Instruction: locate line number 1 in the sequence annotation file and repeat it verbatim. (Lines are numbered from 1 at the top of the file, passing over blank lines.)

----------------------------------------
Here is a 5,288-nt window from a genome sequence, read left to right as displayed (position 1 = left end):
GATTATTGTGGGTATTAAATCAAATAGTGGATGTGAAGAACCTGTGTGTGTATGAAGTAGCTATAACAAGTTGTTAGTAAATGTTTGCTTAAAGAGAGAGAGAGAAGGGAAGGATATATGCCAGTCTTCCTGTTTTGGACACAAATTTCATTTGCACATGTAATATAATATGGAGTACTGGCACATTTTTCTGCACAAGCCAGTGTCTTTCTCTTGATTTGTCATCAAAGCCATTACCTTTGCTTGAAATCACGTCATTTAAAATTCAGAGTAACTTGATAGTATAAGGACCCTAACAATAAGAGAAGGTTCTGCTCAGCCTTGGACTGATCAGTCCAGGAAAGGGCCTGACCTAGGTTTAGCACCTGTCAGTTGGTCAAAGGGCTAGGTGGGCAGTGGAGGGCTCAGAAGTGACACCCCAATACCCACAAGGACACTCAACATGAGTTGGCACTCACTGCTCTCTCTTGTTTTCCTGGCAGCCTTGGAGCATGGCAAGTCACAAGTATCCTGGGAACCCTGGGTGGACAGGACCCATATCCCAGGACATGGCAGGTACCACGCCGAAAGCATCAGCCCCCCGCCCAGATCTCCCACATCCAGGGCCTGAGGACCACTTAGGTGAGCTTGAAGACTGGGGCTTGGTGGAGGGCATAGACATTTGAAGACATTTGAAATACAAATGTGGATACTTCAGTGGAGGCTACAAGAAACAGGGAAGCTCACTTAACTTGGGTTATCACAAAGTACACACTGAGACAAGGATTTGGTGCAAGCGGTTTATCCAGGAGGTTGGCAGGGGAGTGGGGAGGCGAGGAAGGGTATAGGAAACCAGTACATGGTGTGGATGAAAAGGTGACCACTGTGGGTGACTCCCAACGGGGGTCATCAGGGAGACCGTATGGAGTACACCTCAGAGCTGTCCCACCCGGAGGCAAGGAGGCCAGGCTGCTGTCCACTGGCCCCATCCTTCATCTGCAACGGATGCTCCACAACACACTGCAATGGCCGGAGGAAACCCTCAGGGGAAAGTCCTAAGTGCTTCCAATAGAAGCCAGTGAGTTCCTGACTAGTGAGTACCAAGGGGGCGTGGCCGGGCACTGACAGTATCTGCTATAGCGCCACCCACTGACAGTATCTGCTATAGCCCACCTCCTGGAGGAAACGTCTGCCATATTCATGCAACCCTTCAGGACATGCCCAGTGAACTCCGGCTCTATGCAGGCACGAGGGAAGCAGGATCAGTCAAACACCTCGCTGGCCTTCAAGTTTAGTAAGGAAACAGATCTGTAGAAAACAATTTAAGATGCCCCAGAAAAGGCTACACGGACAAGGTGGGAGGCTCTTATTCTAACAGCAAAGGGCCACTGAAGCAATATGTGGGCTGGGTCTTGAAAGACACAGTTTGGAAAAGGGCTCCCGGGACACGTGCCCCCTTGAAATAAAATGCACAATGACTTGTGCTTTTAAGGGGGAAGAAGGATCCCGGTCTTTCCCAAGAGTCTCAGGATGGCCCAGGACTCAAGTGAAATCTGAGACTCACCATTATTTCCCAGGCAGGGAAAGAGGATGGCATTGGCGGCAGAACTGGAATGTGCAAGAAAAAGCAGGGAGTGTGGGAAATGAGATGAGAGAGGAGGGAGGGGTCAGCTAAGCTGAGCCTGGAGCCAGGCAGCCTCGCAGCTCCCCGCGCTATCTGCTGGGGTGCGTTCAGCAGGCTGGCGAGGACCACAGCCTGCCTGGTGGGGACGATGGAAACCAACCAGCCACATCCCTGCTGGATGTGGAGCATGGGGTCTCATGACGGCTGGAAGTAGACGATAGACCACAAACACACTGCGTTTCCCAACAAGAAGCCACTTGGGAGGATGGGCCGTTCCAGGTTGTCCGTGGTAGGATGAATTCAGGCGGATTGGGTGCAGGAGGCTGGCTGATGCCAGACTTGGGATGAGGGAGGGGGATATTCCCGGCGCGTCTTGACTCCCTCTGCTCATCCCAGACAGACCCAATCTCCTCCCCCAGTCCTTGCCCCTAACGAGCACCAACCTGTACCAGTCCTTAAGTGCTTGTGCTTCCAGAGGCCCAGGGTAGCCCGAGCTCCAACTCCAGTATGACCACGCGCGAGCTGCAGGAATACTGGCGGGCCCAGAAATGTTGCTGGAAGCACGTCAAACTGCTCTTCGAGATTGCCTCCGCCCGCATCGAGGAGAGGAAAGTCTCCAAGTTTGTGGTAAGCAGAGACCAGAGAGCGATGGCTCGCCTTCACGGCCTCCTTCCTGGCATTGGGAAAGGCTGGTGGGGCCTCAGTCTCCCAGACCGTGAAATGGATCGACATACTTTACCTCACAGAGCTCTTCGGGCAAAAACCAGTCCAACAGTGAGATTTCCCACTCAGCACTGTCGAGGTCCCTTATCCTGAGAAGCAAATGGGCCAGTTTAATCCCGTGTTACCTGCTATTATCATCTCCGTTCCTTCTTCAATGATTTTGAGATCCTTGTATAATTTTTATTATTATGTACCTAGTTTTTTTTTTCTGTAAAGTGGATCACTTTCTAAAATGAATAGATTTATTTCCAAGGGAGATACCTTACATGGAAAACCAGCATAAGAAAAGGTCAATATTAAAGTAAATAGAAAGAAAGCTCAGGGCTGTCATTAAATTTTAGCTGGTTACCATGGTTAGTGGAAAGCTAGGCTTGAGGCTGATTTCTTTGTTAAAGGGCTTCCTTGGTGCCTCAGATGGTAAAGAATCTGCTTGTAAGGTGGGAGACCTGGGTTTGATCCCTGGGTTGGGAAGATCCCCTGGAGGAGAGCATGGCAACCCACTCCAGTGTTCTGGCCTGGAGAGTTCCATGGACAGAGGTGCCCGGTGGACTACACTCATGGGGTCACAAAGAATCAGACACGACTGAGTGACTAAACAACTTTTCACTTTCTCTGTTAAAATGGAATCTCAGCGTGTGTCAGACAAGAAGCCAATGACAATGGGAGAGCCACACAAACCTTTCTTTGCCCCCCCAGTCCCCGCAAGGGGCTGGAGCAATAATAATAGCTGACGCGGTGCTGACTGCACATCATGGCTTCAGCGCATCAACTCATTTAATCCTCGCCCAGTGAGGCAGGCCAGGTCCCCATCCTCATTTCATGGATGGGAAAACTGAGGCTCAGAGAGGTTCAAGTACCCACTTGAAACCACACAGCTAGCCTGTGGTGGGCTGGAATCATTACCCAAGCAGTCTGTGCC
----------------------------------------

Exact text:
Here is a 5,288-nt window from a genome sequence, read left to right as displayed (position 1 = left end):